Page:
“We Won?!’

Ayanna Pressley and Alexandria Ocasio-Cortez show the power of a spontaneous moment of emotion.

A seated Ayanna Pressley holds her hand to her heart with a surprised look on her face. Alexandria Ocasio-Cortez clamps her hand over her mouth, her eyes wide.
Ayanna Pressley and Alexandria Ocasio-Cortez have positioned themselves as foils to those cold, calculating politicians who smirk behind closed doors.
Screenshots/Jesse Mermell, NY1

Democrat Ayanna Pressley won her Massachusetts congressional primary on Tuesday night, ousting 10-term incumbent Rep. Mike Capuano and positioning herself for an all-but-certain win in the solidly Democratic district come November. Her about 18-point win was a massive surprise—in the weeks before the election, not a single poll had her in the lead.

You can see the shock of Pressley’s upset on her face in a video taken by her best friend Jesse Mermell at the moment she found out she’d won:

Pressley asks, “We won?!” in seeming disbelief, then immediately dispenses hugs to the family members and supporters surrounding her. With tears in her eyes, she sobs, “Oh my God” over and over again. She is a veritable picture of joy, gratitude, and humility. On Wednesday, the video went viral, promoted with appreciative headlines like “Ayanna Pressley’s Reaction to Her Historic Victory Is Everything” and “Watch the Emotional Moment Ayanna Pressley Found Out She Won Her Historic Primary Election.”

Pressley has drawn comparisons to Alexandria Ocasio-Cortez, another progressive Democrat who recently beat out a long-term incumbent for a congressional nomination. She, too, got a lot of good press when a local news broadcast caught her on tape just as the Bronx, New York, native got wind of her unexpected victory over 10-term Rep. Joe Crowley. She screams, “OH MY GOD” and clasps her hand over her mouth; when she takes it down, her jaw remains dropped. Her eyes are wide, filled with eager delight.

This emerging microgenre of election-reaction videos could become a trademark image enhancer for lefty challengers. The videos offer candidates the opportunity to show genuine emotion in an industry that doesn’t often lend itself to flashes of unscripted humanity. Candidates usually learn they’ve won in sealed-up hotel suites and green rooms, with only their closest comrades around to witness their moment-of-victory amazement. Typically, we only see them in public once they compose themselves and deliver a poised, gracious, and canned acceptance speech. Letting voters peek into the room in the vulnerable, charged instant when they’ve fulfilled their long-shot dreams is a populist act befitting of Pressley’s and Ocasio-Cortez’s politics.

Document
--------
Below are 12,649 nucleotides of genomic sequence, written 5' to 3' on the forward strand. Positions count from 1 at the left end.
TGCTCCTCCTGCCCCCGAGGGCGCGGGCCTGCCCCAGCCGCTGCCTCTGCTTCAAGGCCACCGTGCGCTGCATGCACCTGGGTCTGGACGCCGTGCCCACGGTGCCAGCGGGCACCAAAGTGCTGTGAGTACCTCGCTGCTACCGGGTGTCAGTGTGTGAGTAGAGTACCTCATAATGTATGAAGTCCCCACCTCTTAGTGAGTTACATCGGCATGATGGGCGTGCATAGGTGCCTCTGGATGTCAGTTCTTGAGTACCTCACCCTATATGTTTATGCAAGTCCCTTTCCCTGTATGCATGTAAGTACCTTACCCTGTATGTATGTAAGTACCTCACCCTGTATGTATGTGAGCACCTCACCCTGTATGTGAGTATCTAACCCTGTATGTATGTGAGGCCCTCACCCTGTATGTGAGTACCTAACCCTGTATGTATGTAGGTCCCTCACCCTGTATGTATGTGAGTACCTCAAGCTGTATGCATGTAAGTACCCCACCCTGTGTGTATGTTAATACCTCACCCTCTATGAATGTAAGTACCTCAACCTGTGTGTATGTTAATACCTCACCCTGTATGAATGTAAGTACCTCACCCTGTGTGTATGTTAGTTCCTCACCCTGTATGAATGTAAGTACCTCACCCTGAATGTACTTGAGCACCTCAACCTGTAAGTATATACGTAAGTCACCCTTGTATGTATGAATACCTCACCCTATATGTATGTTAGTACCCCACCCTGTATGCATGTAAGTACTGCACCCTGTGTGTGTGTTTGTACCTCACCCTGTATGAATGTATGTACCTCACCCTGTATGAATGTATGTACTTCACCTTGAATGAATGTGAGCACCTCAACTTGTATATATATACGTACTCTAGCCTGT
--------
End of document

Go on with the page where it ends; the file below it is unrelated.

It’s also endearing as all get-out. To be surprised at one’s win is to have never expected to win, which is a level of humility we rarely see from a political class that’s dominated by those taken in by the smell of their own farts. Pressley and Ocasio-Cortez had little reason to believe they would succeed in their bids to unseat powerful white men with 20 years of experience in Congress and the enthusiastic backing of the Democratic Party. Constituents will see an honest reaction to a win and imagine their future representative taking on fights in Congress with equal unjaded passion. “Such a breath of fresh air watching something other than hubris,” a Twitter user commented in the replies to the Pressley video.

Unlike Ocasio-Cortez, whose political and policy differences with Crowley were manifest if relatively slim, Pressley ran against one of the most progressive members of Congress. “We will vote the same way, but I will lead differently,” she said of Capuano in a debate. Pressley’s real-person demeanor and lived experience, not her politics, were her main selling points in her campaign to represent Massachusetts’ only district in which the majority of residents are people of color. Though she’s logged nearly a decade on the Boston City Council—a level of political experience Ocasio-Cortez does not have—she’ll be a newbie in Congress, with all the energy and optimism voters associate with first-timers. In her election-reaction video, Pressley vividly cemented her image as an everywoman rather than a cold, calculating politician, stroking a hairless cat and wearing a smug, restrained smirk. She reacted to her win the way any one of her constituents might react to winning a surprise award, or a long-shot promotion, or a sizable raffle prize.

The election-reaction video might also offer neutral ground for the sort of female emoting that’s often discouraged during political campaigns. Female candidates are warned: Talk too loudly and you’re angry; talk too softly and you’re weak; show emotion and you’re hysterical; mask your feelings and you’re frigid. When Hillary Clinton teared up at a New Hampshire café just before the state’s 2008 presidential primary, some analysts said the humanizing moment helped move voters in her direction. But others used the scene to call into question Clinton’s ability to confront, say, national security dilemmas with the necessary fortitude. The constraints placed on female candidates of color are even more severe. With their videos, Pressley and Ocasio-Cortez were able to show relatable human emotion without undermining their strength. I’d say other insurgent progressive candidates should try to replicate them, but that would compromise the whole point of the election-reaction video. A visibly orchestrated moment of gratitude is a commercial. A spontaneous one is magic.